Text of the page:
December 13, 2015

Personalized medicine is topic of new Vanderbilt massive open online course

Enrollment has opened for Case Studies in Personalized Medicine, Vanderbilt’s latest free massive open online course, or MOOC. The six-week course starts Jan. 15.

Enrollment has opened for Case Studies in Personalized Medicine, Vanderbilt’s latest free massive open online course, or MOOC. The six-week course starts Jan. 15.

“The reason that I’m teaching this course is that I think we’ve seen an explosion in our understanding of the concepts of personalized medicine over the last decade,” said course instructor Dan Roden, M.D., assistant vice chancellor for Personalized Medicine, professor of Medicine, Pharmacology and Biomedical Informatics, and William Stokes Professor of Experimental Therapeutics.

Dan Roden (Susan Urmy/Vanderbilt)

Different people may respond differently to the same drug; study of the genetic underpinnings of variable drug response began in the middle of the last century. In 2005 the Food and Drug Administration approved the first pharmacogenetic test for drug response. Increased availability of large biological data sets and of everyday data from the hospital, clinic and beyond promises to advance not only therapeutics, but also diagnostics and disease prevention, leading to a more discriminating and precise medicine. The term “personalized medicine” conjures this trend while also calling up an ancient precept: Doctors should treat the whole patient, steering clear of half measures. Today this means taking account not only of illnesses and medications, but also cultural preferences, health care literacy and, increasingly, genetic information.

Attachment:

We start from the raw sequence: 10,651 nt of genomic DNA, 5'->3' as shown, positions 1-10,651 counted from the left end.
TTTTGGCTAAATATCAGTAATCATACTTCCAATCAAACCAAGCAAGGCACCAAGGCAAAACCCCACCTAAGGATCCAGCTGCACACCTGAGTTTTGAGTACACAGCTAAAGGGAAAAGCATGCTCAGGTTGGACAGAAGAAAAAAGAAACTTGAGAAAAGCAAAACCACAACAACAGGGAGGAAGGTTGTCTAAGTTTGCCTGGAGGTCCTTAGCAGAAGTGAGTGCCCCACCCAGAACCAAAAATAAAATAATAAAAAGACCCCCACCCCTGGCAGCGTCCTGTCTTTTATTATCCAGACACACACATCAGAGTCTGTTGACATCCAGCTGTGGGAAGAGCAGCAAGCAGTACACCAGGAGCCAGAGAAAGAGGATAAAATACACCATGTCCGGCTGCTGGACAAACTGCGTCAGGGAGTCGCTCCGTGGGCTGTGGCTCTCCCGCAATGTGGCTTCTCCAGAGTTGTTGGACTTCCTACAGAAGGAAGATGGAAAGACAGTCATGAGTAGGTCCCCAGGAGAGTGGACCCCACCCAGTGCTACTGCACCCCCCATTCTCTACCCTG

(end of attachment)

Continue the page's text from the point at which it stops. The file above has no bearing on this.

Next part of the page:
“Here at Vanderbilt, we made an institutional commitment to the concept of personalized medicine largely around the genetics of variable drug response, although that vision is now expanding into disease susceptibility as well. We made that commitment about 10 years ago,” Roden said. This commitment grew from VUMC’s expertise in clinical pharmacology and biomedical informatics.

The course will present short primers in genetics and mechanisms underlying variability in drug responses. A series of case studies will be used to illustrate principles of how genetics are being brought to bear on refining diagnoses and on personalizing treatment in rare and common diseases. The ethical and operational issues around how to implement large-scale genomic sequencing in clinical practice will be addressed.

As with Vanderbilt’s other MOOCs, anyone in the world with an Internet connection can take the course for free. The target audience for Roden’s course is physicians who’ve been out of training for five or more years. But everyone is welcome — other health care professionals, students and interested members of the general public.

The time commitment for taking this course is estimated to be two to four hours per week. In addition to video lectures, the course features quizzes, online discussions and a final assignment.

This is the 16th MOOC that Vanderbilt University has offered through the Coursera online higher education platform. Vanderbilt’s participation in Coursera is supported by the Vanderbilt Institute for Digital Learning.

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